41 Returning the third time, he said to them, “Are you still sleeping and resting? Enough! The hour has come. Look, the Son of Man is delivered into the hands of sinners. 42 Rise! Let us go! Here comes my betrayer!” (Mark 14:32-42)
The betrayer is Judas, of course. They needed him to identify Jesus, since they wouldn’t want to arrest the wrong man. You might wonder why the Jewish leaders wanted to get rid of Jesus. It would take another post to explain the historical and political background of first century Judea, but suffice it to say that they had good reason to fear anyone who might raise an insurrection against the Romans, since the Roman response would be devastating. The Jewish War, just forty years later showed their fears were justified.
43Just as he was speaking, Judas, one of the Twelve, appeared. With him was a crowd armed with swords and clubs, sent from the chief priests, the teachers of the law, and the elders.
44 Now the betrayer had arranged a signal with them: “The one I kiss is the man; arrest him and lead him away under guard.” 45 Going at once to Jesus, Judas said, “Rabbi!” and kissed him. 46 The men seized Jesus and arrested him. 47 Then one of those standing near drew his sword and struck the servant of the high priest, cutting off his ear.
48 “Am I leading a rebellion,” said Jesus, “that you have come out with swords and clubs to capture me? 49 Every day I was with you, teaching in the temple courts, and you did not arrest me. But the Scriptures must be fulfilled.” 50 Then everyone deserted him and fled.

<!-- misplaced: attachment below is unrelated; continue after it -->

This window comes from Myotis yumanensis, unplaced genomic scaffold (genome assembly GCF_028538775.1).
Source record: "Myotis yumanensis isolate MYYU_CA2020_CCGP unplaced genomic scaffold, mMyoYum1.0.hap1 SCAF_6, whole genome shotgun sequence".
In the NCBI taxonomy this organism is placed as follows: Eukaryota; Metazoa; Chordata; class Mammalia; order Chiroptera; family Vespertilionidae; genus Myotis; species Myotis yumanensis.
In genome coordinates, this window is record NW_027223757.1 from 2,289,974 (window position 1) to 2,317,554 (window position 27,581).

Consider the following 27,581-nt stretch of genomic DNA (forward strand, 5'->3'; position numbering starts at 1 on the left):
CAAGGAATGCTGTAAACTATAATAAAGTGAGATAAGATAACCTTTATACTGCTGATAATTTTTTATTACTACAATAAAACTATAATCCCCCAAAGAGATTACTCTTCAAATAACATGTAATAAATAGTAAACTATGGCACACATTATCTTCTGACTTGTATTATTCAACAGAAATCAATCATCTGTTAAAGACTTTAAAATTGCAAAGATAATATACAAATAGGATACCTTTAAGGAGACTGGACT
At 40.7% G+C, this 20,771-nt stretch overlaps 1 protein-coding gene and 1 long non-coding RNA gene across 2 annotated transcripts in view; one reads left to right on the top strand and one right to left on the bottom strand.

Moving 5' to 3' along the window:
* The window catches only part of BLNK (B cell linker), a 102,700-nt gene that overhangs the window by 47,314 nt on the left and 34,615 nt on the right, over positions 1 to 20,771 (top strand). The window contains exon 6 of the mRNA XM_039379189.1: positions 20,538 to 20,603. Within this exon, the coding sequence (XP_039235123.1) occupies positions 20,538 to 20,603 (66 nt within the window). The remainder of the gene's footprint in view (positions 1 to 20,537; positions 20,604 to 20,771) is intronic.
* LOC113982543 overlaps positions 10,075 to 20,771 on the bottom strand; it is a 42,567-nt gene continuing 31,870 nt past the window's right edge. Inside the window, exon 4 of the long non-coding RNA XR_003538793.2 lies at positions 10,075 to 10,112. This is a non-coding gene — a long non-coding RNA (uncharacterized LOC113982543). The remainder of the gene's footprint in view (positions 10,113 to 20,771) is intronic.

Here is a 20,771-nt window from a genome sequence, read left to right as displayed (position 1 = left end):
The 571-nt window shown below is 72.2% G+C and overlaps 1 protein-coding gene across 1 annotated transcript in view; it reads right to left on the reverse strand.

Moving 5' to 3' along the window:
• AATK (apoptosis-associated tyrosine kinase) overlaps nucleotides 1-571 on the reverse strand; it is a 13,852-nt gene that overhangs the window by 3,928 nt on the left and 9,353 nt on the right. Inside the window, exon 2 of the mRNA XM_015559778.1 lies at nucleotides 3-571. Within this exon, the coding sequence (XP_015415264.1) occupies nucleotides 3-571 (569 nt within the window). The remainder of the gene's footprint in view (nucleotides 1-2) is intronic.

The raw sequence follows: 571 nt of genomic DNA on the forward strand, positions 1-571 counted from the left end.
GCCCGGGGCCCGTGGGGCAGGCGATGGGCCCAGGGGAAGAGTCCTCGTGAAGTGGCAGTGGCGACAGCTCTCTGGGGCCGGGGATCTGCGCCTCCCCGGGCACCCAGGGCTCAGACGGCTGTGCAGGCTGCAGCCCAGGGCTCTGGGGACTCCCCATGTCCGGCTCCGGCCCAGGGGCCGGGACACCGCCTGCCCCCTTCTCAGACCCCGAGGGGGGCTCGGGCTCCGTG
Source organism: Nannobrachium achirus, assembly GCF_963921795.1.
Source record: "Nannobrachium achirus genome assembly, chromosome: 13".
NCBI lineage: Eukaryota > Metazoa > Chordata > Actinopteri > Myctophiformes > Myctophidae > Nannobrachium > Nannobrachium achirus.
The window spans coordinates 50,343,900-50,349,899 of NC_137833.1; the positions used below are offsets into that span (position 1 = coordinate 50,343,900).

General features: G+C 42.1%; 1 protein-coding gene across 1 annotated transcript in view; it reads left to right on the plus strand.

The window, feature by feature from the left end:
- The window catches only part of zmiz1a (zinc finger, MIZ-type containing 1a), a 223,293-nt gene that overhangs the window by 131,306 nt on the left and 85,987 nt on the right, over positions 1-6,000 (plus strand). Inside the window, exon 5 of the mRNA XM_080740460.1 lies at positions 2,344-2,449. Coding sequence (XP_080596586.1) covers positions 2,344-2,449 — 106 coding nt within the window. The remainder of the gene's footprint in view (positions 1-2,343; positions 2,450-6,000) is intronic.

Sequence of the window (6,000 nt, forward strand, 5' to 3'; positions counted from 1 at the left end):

51 A young man, wearing nothing but a linen garment, was following Jesus. When they seized him, 52 he fled naked, leaving his garment behind. (Mark 14:43-51)
The young man is not mentioned in any other Gospel and there is a tradition that he was Mark himself, who couldn’t resist mentioning himself. John identifies the disciple who attacked the guard as Peter.
10Then Simon Peter, who had a sword, drew it and struck the high priest’s servant, cutting off his right ear. (The servant’s name was Malchus.)
11 Jesus commanded Peter, “Put your sword away! Shall I not drink the cup the Father has given me?” (John 18:10-11)
Luke mentions that Jesus healed the guard.
49 When Jesus’ followers saw what was going to happen, they said, “Lord, should we strike with our swords?” 50And one of them struck the servant of the high priest, cutting off his right ear.
51 But Jesus answered, “No more of this!” And he touched the man’s ear and healed him. (Luke 22:49-51)
Tomorrow the story continues with Good Friday.